Whereas last Rosh Hashana I stood at the precipice of the unknown and spoke of coping with uncertainty, as well as hopes and fears, this year, I want to share with you the insights gained having gone through the experience.  In so doing I am always cautious when I speak personally because I hope you realize it is never my intent for it to be about me, but rather what lessons and insights I, as your rabbi and teacher can share with you that may be helpful and applicable.  After all, each person brings with them to synagogue their own dreams and disappointments, their unique joys and sorrows, their particular yearnings and the situations they are dealing with.  As always, I am conscious of this and think in terms of the universal implications that may be of interest and beneficial, and of how the wisdom of Judaism can be a helpful beacon and tool to help us face what life has in store for us.

 

Whenever people confront a life-challenging situation they instinctively wonder and ask, why me?  It is a natural question.  Given the randomness of the universe, we want to understand if there is any logic, pattern or reason why things happen.

 

But I must tell you I am often uncomfortable with two aspects of the underlying assumption.  First, the notion that people assume that they are good, and secondly that they do not deserve to have anything bad occur to them since they are good people.

 

Don’t get me wrong.  It’s not that we aren’t inherently good.  Judaism posits that, but our tradition also wisely counsels that we should have a bit of humility in this regard.  We are all basically good, but that should not lead to complacency.  We can always improve and be better.  The Talmud says that at this time of year, when we are judged, as well as at any given moment, we should consider ourselves as having committed an equal number of mitzvoth and averot.  By assuming that our good and bad deeds are in equilibrium, we do not become complacent, nor do we feel overwhelmed.  The real intent of this approach is to motivate us to do the right thing the next time we are presented with a choice.  There are few who are all good, or all bad.  Most of us are in the middle.  This may be one reason why, as I said last year I never asked the “why me” question.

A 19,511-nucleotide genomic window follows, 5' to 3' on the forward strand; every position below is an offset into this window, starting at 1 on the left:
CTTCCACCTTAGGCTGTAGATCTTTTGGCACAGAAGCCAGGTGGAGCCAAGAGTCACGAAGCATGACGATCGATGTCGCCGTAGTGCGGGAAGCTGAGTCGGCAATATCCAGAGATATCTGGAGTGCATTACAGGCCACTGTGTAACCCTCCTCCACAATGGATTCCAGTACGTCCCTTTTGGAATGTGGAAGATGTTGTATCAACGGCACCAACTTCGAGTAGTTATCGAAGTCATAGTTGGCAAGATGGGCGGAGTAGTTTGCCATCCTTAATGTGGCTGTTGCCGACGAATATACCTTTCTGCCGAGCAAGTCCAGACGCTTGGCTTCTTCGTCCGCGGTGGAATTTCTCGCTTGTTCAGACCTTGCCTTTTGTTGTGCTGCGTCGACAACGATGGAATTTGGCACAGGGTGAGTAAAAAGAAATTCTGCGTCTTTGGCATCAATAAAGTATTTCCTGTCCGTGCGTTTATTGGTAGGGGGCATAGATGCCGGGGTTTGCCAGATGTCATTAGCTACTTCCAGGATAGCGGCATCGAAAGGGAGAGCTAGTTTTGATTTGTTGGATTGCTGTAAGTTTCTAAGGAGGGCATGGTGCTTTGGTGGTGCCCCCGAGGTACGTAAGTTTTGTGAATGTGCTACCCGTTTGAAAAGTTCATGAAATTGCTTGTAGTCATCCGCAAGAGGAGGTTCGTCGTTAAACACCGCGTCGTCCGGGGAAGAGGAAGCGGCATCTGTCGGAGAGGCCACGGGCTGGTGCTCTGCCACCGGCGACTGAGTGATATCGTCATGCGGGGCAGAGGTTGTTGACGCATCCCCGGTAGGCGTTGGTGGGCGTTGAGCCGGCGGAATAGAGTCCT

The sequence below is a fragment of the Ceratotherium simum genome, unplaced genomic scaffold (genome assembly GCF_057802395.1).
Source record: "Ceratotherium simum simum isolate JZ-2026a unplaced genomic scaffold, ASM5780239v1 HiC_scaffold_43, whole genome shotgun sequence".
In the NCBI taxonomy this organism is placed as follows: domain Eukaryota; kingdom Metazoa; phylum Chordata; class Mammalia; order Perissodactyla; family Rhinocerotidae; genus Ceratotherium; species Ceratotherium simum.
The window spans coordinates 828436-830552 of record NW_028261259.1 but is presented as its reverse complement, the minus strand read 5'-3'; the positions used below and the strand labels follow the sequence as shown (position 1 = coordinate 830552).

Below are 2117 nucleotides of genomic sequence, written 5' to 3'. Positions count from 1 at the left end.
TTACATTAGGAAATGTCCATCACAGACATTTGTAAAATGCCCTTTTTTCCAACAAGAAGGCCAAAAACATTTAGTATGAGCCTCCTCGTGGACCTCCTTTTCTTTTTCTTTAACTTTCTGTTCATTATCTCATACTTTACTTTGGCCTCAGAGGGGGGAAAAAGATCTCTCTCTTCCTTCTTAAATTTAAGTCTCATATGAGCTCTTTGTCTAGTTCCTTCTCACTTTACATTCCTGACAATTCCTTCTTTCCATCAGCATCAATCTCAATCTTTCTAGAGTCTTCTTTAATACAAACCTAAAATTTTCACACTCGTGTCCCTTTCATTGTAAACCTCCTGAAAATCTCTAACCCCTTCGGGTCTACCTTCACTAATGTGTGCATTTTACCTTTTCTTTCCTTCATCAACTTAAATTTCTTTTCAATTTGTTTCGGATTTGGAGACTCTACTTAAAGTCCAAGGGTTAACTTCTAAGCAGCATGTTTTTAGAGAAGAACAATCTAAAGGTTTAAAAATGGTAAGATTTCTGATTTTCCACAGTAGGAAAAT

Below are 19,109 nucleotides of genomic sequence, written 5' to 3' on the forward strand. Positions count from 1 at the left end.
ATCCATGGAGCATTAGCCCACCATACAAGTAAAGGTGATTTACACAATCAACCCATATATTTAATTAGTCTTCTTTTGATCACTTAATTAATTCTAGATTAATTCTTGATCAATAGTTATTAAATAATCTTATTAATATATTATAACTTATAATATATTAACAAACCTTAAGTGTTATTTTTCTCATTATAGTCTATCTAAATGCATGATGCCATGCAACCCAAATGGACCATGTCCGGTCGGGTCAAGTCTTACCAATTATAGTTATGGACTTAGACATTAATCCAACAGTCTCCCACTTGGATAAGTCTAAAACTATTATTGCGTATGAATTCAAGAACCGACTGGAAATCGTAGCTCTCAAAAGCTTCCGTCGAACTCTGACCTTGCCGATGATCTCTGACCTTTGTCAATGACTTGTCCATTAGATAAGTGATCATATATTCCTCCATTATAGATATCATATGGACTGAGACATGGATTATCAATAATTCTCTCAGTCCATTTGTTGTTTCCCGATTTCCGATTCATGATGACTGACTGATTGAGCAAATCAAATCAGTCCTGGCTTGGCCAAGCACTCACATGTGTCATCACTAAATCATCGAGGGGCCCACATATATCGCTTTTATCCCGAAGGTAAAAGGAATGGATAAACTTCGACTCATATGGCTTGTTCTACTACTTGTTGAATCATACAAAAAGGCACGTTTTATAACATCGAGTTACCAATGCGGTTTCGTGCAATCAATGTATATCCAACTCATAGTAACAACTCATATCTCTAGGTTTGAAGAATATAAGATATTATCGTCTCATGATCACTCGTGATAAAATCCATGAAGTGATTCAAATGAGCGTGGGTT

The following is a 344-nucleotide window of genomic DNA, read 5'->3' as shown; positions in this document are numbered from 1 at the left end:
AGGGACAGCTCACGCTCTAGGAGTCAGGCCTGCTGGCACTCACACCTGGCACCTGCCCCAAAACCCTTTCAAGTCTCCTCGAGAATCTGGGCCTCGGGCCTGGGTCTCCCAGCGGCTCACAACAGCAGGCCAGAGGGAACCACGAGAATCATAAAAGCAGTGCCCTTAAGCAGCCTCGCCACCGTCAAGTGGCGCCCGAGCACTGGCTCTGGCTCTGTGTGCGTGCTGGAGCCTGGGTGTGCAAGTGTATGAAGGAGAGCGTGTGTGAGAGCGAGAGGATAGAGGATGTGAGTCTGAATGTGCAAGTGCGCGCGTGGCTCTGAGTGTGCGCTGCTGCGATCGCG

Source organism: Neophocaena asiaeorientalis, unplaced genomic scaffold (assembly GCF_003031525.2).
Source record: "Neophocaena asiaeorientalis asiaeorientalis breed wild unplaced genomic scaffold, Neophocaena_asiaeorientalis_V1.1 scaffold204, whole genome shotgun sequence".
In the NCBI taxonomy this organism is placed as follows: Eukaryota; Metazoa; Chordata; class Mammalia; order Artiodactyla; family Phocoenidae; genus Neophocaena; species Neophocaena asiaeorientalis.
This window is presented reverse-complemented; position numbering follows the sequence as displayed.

Another reason I did not spend much energy pondering “why me” could be because I was afraid of what the answer might be.

 

That may be because I often think of the joke about a poor old woman crying her heart out in the back pew of a church, night and day.  She cries out to God and bemoans her circumstances, citing a litany of tragedies that have befallen her.  Seeking sympathy, or at least some understanding of her suffering, every day she asks the same question.  Looking up at heaven, she explains that she is a good woman and surely does not deserve a life filled with so much pain.  As is her custom, she concludes, “Why me, God?  Why me?”  This goes on for an extended period of time.  Finally, one day, a miracle occurs.  The heavens open up, and right after she calls out and asks, “why me?” a voice comes out from above.  She is elated.  It appears that she is finally going to get her answer.  First there is great silence, and then the heavenly voice proclaims loud and clear, “Because you tick me off.”  So perhaps I did not want to ponder why me, because I was afraid of the answer.  But in all seriousness, even if we received an answer, would it really help?

 

I have never thought that being a rabbi shelters or protects me from harm.  I did not choose to be a rabbi to earn brownie points, or to avoid pain or anguish.  Had I wanted to choose an easier, more blissful path, I would have become a shul president.

 

I subscribe to the notion and suggest that we should strive to do the right thing because it is its own reward.  While there very well may be a reward in the next world, olam haba, doing good and being good is not like having an insurance policy to protect us so that bad things will not happen to us.   Were that the case we would be acting not out of faith, not out of conviction when performing a mitzvah, but in pursuit of selfish ulterior motives.